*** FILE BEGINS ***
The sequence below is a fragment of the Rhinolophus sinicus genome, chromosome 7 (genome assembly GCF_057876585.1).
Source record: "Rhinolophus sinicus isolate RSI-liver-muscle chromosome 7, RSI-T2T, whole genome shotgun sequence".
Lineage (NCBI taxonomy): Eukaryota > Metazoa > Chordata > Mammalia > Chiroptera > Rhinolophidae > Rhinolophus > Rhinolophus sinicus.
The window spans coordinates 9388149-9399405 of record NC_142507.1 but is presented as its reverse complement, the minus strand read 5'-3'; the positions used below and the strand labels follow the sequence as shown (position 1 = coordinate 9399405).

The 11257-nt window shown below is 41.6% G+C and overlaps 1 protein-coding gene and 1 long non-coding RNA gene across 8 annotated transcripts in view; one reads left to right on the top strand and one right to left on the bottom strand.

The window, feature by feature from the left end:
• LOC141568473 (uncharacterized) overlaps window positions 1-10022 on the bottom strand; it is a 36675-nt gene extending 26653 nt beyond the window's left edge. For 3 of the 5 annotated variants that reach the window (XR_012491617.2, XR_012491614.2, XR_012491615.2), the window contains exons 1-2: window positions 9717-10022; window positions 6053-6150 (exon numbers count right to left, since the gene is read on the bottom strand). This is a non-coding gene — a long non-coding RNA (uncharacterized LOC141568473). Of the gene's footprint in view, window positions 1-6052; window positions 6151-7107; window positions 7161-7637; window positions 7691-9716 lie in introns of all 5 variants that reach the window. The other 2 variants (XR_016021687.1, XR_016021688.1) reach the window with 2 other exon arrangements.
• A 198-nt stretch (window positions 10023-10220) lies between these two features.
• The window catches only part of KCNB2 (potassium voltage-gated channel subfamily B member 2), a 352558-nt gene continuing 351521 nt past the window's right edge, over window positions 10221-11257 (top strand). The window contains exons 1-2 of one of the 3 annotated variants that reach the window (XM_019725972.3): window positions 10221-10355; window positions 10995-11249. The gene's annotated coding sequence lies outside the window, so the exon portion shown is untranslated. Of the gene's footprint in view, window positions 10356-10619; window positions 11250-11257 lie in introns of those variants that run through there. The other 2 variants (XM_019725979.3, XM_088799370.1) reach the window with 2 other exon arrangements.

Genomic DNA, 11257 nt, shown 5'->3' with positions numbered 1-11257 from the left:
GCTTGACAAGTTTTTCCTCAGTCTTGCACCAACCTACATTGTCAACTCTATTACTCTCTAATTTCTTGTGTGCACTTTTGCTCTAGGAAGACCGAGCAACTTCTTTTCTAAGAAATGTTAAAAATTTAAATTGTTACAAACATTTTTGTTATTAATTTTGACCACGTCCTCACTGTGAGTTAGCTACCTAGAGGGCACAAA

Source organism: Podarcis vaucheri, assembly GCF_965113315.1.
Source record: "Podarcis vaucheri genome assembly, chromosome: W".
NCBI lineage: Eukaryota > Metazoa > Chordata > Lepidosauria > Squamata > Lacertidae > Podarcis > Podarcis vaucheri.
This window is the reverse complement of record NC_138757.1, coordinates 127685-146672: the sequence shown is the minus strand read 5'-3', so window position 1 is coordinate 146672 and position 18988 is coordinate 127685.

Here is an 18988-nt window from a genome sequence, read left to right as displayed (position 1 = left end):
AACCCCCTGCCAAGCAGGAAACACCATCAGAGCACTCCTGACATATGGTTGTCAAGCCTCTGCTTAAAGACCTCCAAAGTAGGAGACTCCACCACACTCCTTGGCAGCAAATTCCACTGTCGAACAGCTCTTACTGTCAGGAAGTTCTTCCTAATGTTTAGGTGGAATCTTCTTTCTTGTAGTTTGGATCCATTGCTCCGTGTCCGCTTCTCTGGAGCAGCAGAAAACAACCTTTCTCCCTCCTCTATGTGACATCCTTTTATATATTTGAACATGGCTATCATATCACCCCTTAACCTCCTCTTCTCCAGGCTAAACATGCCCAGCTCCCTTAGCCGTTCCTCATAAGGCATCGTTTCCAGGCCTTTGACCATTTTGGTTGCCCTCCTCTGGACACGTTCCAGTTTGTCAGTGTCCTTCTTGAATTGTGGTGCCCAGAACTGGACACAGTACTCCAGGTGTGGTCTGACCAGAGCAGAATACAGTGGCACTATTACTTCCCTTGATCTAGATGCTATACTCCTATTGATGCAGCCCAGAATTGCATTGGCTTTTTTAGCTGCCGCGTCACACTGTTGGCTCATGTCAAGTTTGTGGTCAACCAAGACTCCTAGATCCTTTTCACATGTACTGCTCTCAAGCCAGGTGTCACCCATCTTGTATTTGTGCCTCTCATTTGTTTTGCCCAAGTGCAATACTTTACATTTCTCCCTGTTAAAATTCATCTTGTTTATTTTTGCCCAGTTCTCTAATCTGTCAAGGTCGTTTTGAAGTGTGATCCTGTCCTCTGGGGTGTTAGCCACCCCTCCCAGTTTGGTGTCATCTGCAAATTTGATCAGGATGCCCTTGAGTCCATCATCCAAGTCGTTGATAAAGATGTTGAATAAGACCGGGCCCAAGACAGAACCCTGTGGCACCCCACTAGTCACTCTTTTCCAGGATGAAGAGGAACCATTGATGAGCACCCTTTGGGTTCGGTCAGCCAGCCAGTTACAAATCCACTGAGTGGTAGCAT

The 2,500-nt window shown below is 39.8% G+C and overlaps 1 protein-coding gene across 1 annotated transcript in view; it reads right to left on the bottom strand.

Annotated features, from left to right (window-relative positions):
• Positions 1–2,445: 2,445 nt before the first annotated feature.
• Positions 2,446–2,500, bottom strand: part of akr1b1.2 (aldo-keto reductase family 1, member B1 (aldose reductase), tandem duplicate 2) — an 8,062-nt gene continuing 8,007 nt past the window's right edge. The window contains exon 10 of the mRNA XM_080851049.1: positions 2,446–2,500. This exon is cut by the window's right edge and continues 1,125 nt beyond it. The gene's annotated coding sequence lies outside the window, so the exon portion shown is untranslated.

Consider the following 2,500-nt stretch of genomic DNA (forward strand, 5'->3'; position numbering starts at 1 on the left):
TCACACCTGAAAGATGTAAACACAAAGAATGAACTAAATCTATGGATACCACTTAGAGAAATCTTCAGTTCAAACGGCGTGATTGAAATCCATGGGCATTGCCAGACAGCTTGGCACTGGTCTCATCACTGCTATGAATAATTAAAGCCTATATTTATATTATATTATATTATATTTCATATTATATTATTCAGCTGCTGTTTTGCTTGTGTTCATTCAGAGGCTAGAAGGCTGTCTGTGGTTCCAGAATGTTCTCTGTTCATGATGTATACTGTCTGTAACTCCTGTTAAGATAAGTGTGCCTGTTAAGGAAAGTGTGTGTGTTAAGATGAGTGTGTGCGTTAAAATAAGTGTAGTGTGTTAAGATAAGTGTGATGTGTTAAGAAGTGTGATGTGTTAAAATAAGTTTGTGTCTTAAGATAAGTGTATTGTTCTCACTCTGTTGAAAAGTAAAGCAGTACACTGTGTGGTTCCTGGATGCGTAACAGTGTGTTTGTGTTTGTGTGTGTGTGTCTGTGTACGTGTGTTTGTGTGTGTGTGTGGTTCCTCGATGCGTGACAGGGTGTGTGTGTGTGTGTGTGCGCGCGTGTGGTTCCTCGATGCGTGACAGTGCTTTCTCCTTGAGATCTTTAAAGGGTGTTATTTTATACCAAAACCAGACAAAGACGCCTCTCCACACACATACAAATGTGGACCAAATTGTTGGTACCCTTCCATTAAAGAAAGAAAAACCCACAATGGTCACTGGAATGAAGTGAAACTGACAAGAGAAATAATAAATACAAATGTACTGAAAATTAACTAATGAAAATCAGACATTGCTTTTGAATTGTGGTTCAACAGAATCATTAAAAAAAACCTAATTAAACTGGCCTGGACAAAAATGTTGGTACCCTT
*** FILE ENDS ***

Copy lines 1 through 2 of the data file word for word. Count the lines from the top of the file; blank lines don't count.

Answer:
The sequence below is a fragment of the Rhinolophus sinicus genome, chromosome 7 (genome assembly GCF_057876585.1).
Source record: "Rhinolophus sinicus isolate RSI-liver-muscle chromosome 7, RSI-T2T, whole genome shotgun sequence".